Back to the research. One article describes the relationship between depression, anxiety, and the tendency to "engage in diminished emotional disclosure." The authors found that in the college students who participated in the study, depression was tied to the tendency to avoid emotional disclosure. From a psychological stance, increased disclosure in a counseling session was found to lead to a "deeper" session. Interestingly, not all patients benefit from emotional disclosure, and there is limited evidence in randomized, controlled trials to know which patients should be encouraged to share.
While most pelvic rehabilitation providers are not licensed psychologists or other mental health and behavioral specialists, disclosure happens. We should not be engaged in trying to get a patient to discuss prior trauma or emotional issues unless he or she initiates the dialog or unless we are screening the patient for adverse events so that we can be sensitive to the patient's needs. As the patient is often discussing intimate and emotionally-charged symptoms with us, it is very typical that trust develops quickly in the therapeutic relationship. It is this trust that may allow the patient to feel safe enough to share information about life stress, prior injuries (emotional or physical), and to share feelings of how their physical symptoms impact other domains in life.
The founders of the Pelvic Rehabilitation Institute, Holly Herman and Kathe Wallace, have always instructed students to inquire of the patient if she has a counselor, psychologist, or trusted friend who can be a listening ear if the pelvic rehabilitation process should bring up some challenging emotional issues. They have also encouraged therapists to keep a list of counselors so that if a patient is interested in talking to a specialist, the list can be easily shared.
Lastly, I wanted to share an article with you from PubMed Central (free, full text!) that discusses the prior 10 years of research on pain and emotion- what a rich topic! The research concludes that emotions are critical in the understanding of, assessment, and treatment of pain, and we need to know more about when to facilitate the sharing of the emotions versus when to encourage the release of the emotions to be replaced by more positive ones. This is an area of health research that I believe will continue to grow dramatically and that will offer us new insights as well as confirm what we observe clinically.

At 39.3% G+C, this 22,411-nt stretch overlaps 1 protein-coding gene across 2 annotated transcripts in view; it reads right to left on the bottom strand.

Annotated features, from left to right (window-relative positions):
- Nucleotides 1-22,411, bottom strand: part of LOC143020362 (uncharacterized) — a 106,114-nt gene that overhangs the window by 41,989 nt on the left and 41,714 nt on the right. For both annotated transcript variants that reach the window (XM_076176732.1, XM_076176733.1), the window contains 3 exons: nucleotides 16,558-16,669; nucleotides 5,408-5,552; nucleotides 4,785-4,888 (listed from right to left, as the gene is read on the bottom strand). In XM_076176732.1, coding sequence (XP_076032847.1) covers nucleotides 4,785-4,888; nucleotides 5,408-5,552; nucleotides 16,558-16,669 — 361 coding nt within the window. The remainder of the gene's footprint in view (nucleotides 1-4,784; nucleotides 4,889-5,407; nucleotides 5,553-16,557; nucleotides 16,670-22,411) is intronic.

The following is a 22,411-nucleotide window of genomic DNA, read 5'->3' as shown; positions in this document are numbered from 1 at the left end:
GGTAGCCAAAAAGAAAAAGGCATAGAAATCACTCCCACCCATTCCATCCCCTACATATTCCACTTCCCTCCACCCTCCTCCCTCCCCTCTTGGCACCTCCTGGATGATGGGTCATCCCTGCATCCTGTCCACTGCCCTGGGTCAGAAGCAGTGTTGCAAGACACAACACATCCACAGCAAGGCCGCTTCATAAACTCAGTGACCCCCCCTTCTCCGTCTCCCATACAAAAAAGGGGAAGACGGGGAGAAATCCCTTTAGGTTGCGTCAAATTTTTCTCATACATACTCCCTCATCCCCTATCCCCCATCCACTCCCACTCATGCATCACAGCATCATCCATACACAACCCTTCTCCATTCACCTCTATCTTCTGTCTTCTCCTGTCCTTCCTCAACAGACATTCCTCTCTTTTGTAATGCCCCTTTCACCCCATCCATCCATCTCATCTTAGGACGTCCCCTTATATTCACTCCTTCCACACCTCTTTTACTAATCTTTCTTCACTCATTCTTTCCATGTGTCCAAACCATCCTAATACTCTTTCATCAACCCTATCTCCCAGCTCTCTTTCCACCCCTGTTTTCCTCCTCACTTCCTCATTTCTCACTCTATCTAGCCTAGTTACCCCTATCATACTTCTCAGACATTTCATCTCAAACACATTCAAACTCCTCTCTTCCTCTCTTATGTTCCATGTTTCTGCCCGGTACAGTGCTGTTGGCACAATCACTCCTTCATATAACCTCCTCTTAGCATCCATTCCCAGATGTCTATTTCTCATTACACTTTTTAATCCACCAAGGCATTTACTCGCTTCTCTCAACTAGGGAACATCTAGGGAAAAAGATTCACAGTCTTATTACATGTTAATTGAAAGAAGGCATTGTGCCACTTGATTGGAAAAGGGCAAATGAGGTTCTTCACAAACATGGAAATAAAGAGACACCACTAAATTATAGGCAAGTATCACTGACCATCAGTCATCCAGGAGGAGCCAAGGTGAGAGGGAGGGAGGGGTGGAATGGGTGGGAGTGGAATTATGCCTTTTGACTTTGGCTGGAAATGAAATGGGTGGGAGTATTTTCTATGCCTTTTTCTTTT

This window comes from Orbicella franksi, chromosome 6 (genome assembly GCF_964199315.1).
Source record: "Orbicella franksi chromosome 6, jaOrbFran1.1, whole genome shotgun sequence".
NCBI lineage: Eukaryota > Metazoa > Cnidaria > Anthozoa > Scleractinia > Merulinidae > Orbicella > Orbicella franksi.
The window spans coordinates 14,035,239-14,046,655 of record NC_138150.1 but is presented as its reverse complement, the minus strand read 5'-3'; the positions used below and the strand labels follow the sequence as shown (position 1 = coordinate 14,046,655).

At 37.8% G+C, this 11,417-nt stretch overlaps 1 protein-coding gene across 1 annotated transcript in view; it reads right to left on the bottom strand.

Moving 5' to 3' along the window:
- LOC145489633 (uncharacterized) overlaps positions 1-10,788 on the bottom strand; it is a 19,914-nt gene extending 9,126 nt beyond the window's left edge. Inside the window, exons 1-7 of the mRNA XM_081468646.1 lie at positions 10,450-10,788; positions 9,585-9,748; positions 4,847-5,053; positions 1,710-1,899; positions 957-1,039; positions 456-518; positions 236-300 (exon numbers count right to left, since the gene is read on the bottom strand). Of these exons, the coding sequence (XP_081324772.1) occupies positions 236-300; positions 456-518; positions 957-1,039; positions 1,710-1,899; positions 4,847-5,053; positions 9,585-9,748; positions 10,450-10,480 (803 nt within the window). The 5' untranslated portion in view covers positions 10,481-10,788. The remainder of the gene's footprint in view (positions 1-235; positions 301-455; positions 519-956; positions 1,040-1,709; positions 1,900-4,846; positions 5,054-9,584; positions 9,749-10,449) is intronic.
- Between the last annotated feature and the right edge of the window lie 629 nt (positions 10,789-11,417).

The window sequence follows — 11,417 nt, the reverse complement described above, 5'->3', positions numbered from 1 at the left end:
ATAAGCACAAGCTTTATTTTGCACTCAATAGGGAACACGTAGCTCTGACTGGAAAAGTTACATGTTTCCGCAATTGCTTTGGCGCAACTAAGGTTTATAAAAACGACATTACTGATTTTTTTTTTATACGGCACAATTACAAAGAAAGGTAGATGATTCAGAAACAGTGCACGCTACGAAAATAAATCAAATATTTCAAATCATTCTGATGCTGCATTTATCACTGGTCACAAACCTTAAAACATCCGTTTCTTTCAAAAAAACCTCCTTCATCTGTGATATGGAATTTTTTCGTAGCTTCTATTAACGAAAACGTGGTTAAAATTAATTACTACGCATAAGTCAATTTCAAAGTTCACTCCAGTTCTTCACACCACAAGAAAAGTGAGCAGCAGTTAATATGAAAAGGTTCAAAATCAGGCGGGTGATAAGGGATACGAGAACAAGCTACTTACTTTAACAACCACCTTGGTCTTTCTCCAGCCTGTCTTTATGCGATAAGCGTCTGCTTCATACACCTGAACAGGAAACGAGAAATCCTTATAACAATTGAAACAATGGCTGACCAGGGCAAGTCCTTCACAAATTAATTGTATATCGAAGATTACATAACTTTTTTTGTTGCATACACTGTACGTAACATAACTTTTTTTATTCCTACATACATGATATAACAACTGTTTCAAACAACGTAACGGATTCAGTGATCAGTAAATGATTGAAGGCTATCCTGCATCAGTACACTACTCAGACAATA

In the current issue of the journal Physical Therapy, Wang and colleagues describe the characteristics of patients (and their pelvic floor diagnoses) presenting for outpatient physical therapy. 109 outpatient clinics participated in this data collection and included information about 2452 patients. The system used for collecting data is FOTO (Focus On Therapeutic Outcomes), and you may have heard the results of this research presented at the most recent Combined Sections Meeting of the American Physical Therapy Association. The results of the study include that most of the people presenting to the clinics for pelvic floor dysfunction were women (92%), and that many reported a combination of urinary, bowel, or pelvic pain symptoms. The authors found a mean patient age of 50 with a standard deviation of 16. Most patients reported symptoms as chronic (74%). You can see from the following chart that is adapted from the article that subgroups of patient populations were noted, and the categories used for reporting include urinary disorders, bowel disorders, and pain (not all subgroups of combinations of pain are included in the chart below.) In general, 67% of the patients reported urinary dysfunction, 27% reported bowel dysfunction, and 39% reported pelvic pain.
|Leakage (32.1%)||Constipation (53.7%)||Abdominal (15.1%)|
|Frequency (10.9%)||Leakage (27.9%)||Rectal (3.7%)|
|Retention (2.7%)||Leakage, constipation (18.4%)||Sacroiliac (5.9%)|
|Leakage, frequency (30.2%)||Vaginal (23.9%)|
|Leakage, retention (5.1%)||Abdominal, sacroiliac (4.5%)|
|Frequency, retention (4.7%)||Abdominal, vaginal (17.1%)|
|Leakage, frequency, retention (14.3%)||Abdominal, rectal, vaginal (5.1%)|